OXIDATION ON METAL RACK
OXIDATION ON FLOOR
The rolled tea is spread on metal racks or on the floor with a thickness of 0.5”- 1”. They are kept in a room with almost 16 air changes and a relative humidity of 95%- 98%. The desirable ambient temperature is 28°C. Retention time under these conditions for the tea is 15 mins- 2.5 hours depending on the season and requirement of tea. The colour of the tea changes during this stage from green to golden brown over time. Development of smell intensifies.
During this process, the oxidation of tea is brought to a stop by application of hot air at about 230- 250°F. During this process the moisture content of tea drops from about 26%- 3%. The chain reactions which attribute the tea with healthy polyphenol and antioxidant content completely stop at desired levels, only to be savoured by the consumer upon brewing.
Drying is carried out majorly in triple circuit chain supported tray type Endless Chain Pressure (ECP) driers. It resembles a heat chamber with enclosed sides and open top. Hot air fed from Air Heaters or radiators are blown in from below. The tea is fed one end at the top and is carried on perforated trays moving on guides at the side. The trays move in a zig-zag fashion from top to bottom and the tea is dried during this time of about 24 minutes.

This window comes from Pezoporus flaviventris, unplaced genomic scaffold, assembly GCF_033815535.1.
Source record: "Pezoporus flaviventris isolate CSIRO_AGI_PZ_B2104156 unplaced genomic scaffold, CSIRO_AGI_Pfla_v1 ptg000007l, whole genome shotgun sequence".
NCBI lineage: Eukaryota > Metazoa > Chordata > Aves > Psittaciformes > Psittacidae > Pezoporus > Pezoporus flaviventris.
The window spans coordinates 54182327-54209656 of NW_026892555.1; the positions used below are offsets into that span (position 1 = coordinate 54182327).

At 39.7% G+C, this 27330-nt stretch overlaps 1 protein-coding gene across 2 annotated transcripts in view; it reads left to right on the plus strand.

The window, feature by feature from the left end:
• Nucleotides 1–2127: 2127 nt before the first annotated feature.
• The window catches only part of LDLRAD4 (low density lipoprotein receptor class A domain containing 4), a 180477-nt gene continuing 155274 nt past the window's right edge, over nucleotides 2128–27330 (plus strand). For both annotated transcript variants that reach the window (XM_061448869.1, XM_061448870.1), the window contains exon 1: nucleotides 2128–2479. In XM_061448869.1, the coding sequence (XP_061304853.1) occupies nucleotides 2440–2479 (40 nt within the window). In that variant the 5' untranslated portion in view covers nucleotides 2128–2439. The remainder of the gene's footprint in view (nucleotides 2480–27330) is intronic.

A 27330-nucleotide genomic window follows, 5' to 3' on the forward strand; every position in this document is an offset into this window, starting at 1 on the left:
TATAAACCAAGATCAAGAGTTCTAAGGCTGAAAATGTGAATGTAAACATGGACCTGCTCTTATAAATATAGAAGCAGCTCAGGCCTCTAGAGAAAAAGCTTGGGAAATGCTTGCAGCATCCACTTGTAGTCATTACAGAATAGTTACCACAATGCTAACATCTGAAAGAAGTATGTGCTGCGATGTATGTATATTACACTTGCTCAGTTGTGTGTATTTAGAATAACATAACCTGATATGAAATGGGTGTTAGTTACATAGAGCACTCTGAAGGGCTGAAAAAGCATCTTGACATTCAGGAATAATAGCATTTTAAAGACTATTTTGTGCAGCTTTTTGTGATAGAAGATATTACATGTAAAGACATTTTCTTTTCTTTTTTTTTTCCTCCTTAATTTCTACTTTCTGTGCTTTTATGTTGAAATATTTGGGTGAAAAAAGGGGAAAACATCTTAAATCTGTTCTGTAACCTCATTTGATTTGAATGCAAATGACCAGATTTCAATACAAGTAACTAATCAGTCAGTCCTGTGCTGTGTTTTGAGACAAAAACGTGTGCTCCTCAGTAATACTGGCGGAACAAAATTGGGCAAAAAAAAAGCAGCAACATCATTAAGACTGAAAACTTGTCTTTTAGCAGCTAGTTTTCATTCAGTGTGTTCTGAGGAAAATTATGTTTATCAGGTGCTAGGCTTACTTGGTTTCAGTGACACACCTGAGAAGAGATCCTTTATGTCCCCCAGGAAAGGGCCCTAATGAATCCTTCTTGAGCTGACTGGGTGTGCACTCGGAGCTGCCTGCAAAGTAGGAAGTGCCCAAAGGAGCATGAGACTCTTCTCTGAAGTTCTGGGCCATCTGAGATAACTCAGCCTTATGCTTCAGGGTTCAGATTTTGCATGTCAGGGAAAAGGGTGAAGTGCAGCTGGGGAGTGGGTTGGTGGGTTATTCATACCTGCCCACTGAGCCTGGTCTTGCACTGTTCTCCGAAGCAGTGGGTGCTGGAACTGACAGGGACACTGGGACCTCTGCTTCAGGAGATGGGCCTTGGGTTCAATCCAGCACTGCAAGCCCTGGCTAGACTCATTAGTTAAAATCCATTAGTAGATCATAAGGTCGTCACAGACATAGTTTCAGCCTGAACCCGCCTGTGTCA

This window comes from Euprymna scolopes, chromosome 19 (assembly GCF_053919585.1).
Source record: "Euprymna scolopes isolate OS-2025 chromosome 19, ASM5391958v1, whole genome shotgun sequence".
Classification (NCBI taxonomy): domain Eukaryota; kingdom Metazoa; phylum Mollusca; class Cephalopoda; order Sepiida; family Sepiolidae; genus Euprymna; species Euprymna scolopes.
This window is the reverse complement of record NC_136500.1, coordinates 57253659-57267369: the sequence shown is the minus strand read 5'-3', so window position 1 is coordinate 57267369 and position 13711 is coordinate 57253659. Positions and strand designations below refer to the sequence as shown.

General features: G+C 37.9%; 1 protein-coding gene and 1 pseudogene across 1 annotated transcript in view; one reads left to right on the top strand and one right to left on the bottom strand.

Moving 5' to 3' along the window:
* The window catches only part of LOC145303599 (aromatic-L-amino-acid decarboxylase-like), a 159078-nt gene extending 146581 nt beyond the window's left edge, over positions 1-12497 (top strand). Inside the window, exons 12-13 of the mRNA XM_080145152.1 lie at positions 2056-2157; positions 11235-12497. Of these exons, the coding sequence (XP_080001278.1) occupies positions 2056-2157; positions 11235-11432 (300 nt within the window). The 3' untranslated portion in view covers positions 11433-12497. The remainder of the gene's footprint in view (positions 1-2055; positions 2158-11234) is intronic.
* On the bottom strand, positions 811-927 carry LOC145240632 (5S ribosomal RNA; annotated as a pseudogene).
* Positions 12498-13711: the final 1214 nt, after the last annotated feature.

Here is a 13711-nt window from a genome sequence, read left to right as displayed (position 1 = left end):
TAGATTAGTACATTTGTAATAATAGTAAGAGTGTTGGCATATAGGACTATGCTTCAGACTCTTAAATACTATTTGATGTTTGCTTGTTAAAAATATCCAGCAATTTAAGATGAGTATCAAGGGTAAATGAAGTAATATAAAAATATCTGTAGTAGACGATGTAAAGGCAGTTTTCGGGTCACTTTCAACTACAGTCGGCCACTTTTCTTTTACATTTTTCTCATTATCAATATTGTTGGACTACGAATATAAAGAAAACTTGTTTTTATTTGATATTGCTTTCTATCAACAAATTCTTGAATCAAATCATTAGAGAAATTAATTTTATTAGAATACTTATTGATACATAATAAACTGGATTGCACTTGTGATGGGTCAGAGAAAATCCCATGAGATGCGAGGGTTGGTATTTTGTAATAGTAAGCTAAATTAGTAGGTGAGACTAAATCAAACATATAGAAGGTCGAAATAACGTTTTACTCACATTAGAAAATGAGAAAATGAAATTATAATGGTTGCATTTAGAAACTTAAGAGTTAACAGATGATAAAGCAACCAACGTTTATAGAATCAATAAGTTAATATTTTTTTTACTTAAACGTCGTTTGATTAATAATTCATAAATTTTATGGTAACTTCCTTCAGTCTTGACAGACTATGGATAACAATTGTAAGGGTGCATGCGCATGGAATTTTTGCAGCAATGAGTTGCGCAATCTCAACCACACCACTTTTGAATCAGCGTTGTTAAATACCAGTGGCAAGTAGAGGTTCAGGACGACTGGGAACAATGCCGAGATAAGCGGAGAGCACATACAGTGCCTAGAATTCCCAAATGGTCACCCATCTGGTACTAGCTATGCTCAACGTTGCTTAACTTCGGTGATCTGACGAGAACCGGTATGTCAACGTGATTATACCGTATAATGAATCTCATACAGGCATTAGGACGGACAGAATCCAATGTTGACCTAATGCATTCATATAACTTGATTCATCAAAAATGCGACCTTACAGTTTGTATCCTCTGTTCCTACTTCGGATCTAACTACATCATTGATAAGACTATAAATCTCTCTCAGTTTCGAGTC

SECTIONAL DIAGRAM OF A TEA DRYER
E.C.P. TYPE TEA DRYER
The stock of tea which comes out of the dryer is a mix of various sizes of leaf. Some pieces of dried stalky stem is also present which is not so desirable. The process of sorting cleans the stalks from tea bulk and separates the aggregates as per mesh size for evenness.